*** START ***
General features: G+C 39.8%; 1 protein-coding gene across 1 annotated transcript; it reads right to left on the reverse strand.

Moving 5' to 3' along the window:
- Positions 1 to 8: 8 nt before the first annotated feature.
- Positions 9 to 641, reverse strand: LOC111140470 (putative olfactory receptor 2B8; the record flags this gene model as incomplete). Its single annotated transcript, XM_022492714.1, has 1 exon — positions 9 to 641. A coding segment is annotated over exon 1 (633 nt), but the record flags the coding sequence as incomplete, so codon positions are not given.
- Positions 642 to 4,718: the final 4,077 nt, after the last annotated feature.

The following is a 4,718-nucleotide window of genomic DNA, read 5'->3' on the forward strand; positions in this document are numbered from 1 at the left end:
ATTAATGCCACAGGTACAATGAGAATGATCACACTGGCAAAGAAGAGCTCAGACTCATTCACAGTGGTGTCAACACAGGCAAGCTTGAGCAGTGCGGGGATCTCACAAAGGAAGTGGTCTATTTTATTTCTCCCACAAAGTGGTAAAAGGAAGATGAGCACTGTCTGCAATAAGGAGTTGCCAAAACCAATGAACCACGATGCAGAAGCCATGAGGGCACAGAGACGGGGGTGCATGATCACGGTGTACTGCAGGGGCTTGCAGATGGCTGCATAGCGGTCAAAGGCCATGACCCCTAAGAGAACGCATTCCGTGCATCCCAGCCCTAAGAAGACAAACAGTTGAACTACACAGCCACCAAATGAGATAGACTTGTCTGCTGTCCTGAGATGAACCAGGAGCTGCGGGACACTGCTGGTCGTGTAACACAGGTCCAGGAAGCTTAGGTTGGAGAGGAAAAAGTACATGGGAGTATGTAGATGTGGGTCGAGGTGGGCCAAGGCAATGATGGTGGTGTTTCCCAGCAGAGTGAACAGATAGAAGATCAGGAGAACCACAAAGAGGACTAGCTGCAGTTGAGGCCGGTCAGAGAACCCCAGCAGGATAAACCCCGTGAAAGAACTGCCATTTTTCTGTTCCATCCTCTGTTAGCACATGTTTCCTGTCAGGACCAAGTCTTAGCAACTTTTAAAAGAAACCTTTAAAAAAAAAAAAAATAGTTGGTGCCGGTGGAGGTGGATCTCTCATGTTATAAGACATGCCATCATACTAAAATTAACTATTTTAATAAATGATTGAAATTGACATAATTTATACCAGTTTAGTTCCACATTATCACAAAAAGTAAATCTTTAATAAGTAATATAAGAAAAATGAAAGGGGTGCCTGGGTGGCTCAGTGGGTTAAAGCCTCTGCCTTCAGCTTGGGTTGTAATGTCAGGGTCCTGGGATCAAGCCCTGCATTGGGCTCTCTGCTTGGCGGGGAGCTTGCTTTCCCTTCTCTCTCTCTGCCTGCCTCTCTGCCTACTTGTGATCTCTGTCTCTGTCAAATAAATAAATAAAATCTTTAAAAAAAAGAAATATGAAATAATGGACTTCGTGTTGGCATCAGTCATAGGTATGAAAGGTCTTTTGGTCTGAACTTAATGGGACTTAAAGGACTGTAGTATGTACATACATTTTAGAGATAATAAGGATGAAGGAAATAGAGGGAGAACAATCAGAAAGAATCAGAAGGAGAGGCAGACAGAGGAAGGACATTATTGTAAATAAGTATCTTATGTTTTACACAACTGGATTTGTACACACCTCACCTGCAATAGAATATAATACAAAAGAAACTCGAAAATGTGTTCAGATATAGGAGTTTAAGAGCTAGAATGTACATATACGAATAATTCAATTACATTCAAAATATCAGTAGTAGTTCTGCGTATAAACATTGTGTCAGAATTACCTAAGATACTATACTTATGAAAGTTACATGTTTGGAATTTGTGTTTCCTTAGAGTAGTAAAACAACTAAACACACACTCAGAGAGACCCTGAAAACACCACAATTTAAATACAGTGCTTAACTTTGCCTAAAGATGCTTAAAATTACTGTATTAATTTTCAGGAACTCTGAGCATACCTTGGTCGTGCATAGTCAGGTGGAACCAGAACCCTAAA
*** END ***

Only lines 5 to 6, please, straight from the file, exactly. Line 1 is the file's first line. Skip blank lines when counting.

- Positions 642 to 4,718: the final 4,077 nt, after the last annotated feature.

The following is a 4,718-nucleotide window of genomic DNA, read 5'->3' on the forward strand; positions in this document are numbered from 1 at the left end: